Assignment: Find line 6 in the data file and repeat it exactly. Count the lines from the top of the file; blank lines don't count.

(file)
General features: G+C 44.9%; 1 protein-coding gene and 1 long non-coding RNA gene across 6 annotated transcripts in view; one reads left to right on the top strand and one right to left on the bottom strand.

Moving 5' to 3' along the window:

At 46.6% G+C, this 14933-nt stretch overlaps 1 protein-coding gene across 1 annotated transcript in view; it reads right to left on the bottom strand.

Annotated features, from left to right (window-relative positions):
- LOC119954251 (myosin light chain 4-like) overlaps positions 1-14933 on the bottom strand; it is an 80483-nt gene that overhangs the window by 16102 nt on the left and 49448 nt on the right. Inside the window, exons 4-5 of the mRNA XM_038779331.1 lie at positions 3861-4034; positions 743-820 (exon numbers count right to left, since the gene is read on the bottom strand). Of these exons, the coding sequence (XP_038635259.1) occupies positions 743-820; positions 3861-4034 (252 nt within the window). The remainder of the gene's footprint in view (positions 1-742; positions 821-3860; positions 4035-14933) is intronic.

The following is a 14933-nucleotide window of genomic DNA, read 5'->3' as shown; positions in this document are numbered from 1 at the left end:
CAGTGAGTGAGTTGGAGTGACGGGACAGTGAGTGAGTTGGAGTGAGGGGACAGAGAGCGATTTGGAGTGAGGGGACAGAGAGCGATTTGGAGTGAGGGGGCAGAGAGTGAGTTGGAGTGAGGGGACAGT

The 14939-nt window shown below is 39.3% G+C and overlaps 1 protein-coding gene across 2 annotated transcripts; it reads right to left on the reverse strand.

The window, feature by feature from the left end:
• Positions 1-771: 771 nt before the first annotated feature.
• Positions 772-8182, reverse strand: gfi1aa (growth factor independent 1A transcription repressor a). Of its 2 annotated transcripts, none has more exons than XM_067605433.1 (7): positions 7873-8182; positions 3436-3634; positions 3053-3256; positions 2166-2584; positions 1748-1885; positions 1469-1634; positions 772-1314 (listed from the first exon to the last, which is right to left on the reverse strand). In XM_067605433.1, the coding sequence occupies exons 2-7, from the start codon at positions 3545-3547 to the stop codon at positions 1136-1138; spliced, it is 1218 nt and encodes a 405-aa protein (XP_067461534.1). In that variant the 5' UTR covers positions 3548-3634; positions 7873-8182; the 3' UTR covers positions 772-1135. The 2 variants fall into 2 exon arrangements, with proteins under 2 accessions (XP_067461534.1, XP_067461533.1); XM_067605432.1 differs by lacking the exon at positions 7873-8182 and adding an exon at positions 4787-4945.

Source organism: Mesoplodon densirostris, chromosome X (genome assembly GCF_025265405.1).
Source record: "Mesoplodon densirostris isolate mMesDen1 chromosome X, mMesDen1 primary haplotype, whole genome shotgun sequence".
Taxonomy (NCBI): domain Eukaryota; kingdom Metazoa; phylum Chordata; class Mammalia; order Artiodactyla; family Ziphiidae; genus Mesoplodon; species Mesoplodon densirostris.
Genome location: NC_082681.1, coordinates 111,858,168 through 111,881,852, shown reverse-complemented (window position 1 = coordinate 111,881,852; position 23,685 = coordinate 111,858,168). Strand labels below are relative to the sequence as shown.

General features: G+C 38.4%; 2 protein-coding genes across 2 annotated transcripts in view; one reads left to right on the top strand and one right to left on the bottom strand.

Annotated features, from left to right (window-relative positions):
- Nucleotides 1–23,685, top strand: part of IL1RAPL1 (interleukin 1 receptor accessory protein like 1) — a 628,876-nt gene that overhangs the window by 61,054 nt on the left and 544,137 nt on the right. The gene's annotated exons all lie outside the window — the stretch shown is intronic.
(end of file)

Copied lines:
The following is a 14933-nucleotide window of genomic DNA, read 5'->3' as shown; positions in this document are numbered from 1 at the left end: